GP contract blamed for rising elderly 999 trips, NHS payoffs condemned and evidence short man syndrome may exist
Our round-up of the health news headlines on Wednesday 29 January
The number of ambulance trips by the very elderly has risen by 81% in the past three years, show figures reported by the BBC this morning. The figures show 999 trips to A&Es rose by 11% over the period to just under 4.4 million, but by far the largest rise was in the eldest age group, the analysis from the Labour Party shows.
But health secretary Jeremy Hunt blamed the rise on Labour’s ‘disastrous 2004 GP contract’. He said: ‘It’s rank hypocrisy for them now to complain about the consequences of their historic mistake.
We have ripped up that contract and are bringing back proper family doctoring, with named GPs for older people to help relieve A&E pressures.’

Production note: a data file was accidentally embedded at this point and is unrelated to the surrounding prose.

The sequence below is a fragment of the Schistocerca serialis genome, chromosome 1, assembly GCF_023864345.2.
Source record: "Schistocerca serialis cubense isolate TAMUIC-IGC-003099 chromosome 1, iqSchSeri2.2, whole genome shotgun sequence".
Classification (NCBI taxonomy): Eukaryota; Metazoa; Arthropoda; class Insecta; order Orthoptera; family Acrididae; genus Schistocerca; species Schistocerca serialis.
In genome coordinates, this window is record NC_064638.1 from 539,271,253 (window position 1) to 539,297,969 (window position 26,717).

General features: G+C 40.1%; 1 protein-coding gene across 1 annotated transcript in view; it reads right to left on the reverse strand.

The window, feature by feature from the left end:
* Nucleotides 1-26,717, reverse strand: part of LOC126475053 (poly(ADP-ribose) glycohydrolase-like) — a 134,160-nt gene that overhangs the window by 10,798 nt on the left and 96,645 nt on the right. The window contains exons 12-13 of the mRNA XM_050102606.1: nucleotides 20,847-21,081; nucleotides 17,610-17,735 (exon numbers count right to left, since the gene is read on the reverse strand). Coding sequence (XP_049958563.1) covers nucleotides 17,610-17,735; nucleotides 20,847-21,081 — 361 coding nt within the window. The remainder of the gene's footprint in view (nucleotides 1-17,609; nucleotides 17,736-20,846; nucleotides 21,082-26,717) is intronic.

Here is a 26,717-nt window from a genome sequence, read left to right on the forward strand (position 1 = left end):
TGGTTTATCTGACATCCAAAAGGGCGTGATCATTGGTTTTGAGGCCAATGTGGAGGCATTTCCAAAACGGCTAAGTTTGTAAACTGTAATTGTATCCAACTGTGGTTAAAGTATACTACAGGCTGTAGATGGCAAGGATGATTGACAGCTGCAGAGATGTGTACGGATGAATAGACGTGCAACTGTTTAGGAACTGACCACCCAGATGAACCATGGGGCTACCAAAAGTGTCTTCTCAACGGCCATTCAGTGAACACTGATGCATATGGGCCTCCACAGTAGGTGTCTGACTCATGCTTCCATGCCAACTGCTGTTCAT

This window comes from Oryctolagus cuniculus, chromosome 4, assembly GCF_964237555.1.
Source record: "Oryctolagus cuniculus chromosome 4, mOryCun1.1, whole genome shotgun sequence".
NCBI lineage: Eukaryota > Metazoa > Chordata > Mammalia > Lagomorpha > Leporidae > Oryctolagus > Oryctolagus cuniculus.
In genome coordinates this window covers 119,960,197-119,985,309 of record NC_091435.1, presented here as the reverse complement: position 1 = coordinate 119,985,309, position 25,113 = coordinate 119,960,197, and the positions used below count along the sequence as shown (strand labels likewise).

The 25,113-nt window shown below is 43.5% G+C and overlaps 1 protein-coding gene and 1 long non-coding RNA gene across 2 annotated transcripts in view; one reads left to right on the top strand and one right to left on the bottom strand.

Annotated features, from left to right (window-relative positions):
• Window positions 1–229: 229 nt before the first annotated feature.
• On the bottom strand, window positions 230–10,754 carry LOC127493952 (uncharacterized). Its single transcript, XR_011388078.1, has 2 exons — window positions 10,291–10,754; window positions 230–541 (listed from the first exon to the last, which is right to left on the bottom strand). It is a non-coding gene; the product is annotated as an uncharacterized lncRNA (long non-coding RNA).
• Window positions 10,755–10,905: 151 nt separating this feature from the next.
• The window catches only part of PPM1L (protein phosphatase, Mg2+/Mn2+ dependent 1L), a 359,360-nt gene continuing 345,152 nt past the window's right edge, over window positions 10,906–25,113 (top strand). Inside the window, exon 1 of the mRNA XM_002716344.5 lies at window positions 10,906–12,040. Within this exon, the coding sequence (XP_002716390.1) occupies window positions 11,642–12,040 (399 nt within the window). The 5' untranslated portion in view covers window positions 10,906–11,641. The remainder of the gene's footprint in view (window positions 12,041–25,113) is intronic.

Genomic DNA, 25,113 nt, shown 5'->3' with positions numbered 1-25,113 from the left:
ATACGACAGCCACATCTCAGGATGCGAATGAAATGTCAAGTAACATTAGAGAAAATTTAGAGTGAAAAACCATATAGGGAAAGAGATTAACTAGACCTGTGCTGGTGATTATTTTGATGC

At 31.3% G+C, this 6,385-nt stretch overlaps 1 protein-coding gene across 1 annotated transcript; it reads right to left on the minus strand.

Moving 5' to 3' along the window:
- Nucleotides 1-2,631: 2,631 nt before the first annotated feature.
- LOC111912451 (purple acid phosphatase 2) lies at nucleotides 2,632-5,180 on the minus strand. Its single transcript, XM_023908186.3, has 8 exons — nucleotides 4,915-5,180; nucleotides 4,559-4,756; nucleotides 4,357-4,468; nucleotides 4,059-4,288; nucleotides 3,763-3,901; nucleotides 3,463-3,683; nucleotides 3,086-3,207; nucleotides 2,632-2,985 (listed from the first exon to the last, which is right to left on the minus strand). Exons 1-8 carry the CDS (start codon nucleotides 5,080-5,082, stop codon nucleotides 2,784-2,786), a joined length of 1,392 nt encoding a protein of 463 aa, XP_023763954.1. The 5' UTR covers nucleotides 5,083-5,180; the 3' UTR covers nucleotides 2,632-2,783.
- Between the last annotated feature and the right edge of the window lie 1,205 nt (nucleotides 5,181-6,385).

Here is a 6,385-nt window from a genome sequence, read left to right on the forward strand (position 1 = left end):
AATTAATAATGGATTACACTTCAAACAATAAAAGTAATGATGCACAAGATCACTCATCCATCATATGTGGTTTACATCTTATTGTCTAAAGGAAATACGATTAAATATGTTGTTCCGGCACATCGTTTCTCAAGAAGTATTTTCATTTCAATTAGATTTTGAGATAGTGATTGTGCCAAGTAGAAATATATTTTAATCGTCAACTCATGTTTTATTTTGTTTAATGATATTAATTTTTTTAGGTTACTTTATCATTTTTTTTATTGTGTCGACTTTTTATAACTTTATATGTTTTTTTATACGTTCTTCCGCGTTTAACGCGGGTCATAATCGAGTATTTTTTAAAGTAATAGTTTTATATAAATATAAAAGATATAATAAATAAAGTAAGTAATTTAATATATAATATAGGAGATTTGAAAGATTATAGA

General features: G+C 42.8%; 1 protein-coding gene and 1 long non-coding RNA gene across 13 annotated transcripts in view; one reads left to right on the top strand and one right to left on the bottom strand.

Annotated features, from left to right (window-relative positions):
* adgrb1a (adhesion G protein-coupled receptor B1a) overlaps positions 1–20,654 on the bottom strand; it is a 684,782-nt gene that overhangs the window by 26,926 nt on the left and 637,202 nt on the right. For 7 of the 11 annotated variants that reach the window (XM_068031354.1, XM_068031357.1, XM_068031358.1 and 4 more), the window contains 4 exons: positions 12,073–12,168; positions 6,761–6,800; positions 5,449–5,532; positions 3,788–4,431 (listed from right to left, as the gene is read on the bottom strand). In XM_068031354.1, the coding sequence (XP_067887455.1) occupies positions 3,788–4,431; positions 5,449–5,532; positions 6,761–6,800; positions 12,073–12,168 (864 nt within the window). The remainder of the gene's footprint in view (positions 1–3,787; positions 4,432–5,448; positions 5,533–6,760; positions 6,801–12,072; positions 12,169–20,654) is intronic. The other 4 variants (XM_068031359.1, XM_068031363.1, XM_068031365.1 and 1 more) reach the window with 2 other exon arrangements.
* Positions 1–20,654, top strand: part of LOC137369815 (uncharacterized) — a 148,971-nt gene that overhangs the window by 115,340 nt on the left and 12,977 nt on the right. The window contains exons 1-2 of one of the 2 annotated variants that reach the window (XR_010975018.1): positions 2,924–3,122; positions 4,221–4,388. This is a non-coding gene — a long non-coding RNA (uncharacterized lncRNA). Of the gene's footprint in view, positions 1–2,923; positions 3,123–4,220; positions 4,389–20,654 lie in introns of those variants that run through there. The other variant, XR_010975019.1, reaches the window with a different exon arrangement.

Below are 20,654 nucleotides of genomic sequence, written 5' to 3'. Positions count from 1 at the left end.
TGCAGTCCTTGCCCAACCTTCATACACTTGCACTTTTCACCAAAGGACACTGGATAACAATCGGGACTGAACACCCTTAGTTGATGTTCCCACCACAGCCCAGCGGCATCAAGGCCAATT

The NHS is also under fire (when isn’t it?) in the Telegraph for six-figure pay-offs given to managers who then subsequently came back to work for the health service. There is no suggestion that any of the managers have broken any rules, but MPs condemned the way the NHS handled the redundancies.
Margaret Hodge, chair of the Public Accounts Committee said: ‘It also looks as if the NHS has misled both the National Audit Office and the taxpayer to the tune of over one million pounds. It is not acceptable.’
And finally, a bit of light relief, unless you are short of stature. Researchers from the University of Oxford appear to have proof that short man syndrome exists.
The study used virtual reality technology to reduce the height of volunteers travelling on a computer-simulated Tube train by 25cm, and apparently the experience of being shorter increased reports of ‘negative feelings, such as being incompetent, dislikeable or inferior’. Daily Digest gets that most days on his commute into work, but that has nothing to do with his height.